Suppressive effects of entecavir on hepatitis B virus and hepatocellular carcinoma.
ABSTRACT We investigated the efficacy and effectiveness of entecavir in hepatitis B virus (HBV)-related hepatocellular carcinoma (HCC) patients.
We enrolled 231 nucleoside-naïve chronic hepatitis B (CHB) patients primarily treated with entecavir 0.5 mg/day for at least 6 months in our institution. Of these, 71 patients had HCC at the start of entecavir treatment (HCC group) and 160 did not (non-HCC group). We compared antiviral responses to entecavir in the two groups, and evaluated the effects of entecavir on the clinical outcomes of curatively-treated HCC patients.
The HCC and non-HCC groups had similar cumulative rates of HBV-DNA negativity, alanine aminotransferase normalization, and hepatitis e antigen loss in year 2 (100% vs 95.4%, 94.7% vs 97.3%, and 40.8% vs 41.8%, respectively; P > 0.05). Entecavir treatment for 12 months decreased mean Model for End-Stage Liver Disease scores in patients with cirrhosis and HCC (7.2 vs 5.6, P < 0.001). Of the 71 HCC patients, 16 underwent curative therapies concurrently with entecavir; hepatectomy in six and radiofrequency ablation in 10, and the 55 remaining patients received transarterial chemoembolization or conservative treatment. In a subgroup of 16 HCC patients receiving curative treatments, patients who became serum HBV DNA negative by week 24 had better overall survival (P = 0.039), but not recurrence-free survival (P = 0.961), than those who did not.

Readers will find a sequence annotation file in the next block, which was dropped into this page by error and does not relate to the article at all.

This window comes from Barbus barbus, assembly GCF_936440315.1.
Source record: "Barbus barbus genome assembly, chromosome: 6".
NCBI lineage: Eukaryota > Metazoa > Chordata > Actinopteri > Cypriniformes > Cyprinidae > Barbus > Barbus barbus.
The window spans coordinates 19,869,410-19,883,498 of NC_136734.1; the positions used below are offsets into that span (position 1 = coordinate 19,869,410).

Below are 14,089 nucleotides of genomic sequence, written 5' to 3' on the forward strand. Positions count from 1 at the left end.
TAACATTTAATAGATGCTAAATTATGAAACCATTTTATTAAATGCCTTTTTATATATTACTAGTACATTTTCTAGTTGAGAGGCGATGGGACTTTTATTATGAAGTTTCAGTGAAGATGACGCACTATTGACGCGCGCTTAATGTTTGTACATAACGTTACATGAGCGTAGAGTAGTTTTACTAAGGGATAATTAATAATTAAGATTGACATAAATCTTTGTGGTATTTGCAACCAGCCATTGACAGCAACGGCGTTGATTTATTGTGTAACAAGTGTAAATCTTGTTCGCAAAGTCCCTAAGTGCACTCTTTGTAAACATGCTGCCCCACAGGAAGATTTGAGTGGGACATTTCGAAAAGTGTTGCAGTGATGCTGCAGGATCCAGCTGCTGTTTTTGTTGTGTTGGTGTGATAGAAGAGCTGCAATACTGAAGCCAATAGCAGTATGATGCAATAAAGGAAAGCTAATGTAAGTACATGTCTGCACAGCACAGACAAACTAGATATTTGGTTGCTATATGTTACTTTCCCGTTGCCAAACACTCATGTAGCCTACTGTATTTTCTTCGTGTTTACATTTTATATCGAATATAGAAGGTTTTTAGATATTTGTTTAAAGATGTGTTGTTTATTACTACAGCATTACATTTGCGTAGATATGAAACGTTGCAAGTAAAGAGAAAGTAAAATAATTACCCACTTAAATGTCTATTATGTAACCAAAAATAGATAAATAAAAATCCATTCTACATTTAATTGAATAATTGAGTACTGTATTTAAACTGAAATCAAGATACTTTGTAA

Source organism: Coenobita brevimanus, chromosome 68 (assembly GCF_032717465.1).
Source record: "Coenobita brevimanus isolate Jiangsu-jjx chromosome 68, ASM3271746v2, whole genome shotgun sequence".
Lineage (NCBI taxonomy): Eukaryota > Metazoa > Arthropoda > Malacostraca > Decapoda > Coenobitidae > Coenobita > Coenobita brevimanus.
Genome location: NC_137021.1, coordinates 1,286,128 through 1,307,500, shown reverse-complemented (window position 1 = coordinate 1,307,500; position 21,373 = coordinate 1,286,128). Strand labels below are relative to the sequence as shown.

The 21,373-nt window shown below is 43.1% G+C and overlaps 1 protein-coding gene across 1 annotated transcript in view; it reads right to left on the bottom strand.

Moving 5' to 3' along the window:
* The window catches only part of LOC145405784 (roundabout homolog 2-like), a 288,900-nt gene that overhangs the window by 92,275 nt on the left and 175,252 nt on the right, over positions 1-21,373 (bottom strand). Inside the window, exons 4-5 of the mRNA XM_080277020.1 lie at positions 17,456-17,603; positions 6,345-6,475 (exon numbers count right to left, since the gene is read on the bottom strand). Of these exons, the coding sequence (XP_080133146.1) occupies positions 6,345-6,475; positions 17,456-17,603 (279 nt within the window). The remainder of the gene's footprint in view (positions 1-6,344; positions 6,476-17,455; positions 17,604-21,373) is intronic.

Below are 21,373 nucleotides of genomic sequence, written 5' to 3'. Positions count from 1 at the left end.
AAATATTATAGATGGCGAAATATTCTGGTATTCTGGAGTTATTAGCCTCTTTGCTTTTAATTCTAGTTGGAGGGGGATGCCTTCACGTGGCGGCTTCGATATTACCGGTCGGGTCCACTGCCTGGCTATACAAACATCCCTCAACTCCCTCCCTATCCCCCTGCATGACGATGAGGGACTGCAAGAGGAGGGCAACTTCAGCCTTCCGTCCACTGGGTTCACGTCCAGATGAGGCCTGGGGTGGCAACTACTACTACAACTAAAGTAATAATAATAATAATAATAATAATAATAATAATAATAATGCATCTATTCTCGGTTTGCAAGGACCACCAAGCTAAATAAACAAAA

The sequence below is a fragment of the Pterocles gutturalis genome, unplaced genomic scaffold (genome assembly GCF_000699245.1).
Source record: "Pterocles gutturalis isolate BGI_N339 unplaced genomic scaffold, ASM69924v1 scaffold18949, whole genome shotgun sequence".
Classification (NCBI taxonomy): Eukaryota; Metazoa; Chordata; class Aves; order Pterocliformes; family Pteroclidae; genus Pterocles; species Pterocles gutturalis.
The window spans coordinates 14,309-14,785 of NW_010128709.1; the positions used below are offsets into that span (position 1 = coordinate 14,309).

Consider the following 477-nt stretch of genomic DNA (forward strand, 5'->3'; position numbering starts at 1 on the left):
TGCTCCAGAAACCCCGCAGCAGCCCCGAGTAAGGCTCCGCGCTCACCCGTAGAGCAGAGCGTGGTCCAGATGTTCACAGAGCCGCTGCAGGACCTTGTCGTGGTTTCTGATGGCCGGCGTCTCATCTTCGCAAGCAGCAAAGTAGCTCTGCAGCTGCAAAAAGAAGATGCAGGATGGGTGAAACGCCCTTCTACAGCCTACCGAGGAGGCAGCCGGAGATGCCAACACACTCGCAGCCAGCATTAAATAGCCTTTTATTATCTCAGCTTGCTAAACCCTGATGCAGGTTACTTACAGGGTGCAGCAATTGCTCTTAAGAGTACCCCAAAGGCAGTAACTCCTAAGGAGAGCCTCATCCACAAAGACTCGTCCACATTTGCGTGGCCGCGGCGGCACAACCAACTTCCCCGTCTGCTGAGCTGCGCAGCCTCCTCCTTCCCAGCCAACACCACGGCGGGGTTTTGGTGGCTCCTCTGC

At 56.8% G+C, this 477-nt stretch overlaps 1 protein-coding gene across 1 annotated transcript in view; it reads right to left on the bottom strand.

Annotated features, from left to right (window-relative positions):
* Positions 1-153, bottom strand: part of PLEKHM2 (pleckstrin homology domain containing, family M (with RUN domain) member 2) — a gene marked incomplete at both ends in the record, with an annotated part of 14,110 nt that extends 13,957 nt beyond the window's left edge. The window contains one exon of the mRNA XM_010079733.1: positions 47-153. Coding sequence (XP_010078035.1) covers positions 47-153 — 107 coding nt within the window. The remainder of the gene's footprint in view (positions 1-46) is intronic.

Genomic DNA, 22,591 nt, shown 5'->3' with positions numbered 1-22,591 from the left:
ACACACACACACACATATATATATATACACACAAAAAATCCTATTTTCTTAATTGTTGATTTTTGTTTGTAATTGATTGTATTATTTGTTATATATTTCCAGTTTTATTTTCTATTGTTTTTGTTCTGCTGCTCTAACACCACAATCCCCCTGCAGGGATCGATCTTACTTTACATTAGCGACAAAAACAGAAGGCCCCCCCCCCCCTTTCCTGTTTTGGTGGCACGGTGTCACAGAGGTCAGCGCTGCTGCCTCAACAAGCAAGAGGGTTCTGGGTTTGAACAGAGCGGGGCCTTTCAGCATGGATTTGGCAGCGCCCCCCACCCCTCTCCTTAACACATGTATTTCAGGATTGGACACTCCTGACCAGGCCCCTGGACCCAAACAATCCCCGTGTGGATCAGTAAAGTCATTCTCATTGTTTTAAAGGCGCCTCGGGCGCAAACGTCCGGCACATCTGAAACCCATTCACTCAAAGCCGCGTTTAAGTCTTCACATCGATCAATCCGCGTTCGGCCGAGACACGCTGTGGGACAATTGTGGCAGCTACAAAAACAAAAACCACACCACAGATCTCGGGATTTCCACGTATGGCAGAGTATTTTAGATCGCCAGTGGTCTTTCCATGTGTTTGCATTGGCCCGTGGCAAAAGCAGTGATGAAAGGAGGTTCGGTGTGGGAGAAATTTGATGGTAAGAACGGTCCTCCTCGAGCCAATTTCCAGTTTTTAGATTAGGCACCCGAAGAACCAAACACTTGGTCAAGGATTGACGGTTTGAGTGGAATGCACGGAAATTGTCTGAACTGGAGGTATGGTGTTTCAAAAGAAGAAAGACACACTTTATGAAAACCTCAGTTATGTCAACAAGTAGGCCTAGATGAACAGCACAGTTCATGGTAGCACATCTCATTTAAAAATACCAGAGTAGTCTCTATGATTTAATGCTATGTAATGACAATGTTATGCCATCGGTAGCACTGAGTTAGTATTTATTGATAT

First-line entecavir monotherapy is comparably effective in CHB patients with and without HCC, and improves hepatic function in HBV-related HCC patients. An early virological response to entecavir is prognostic of improved survival following curative therapy against HBV-related HCC.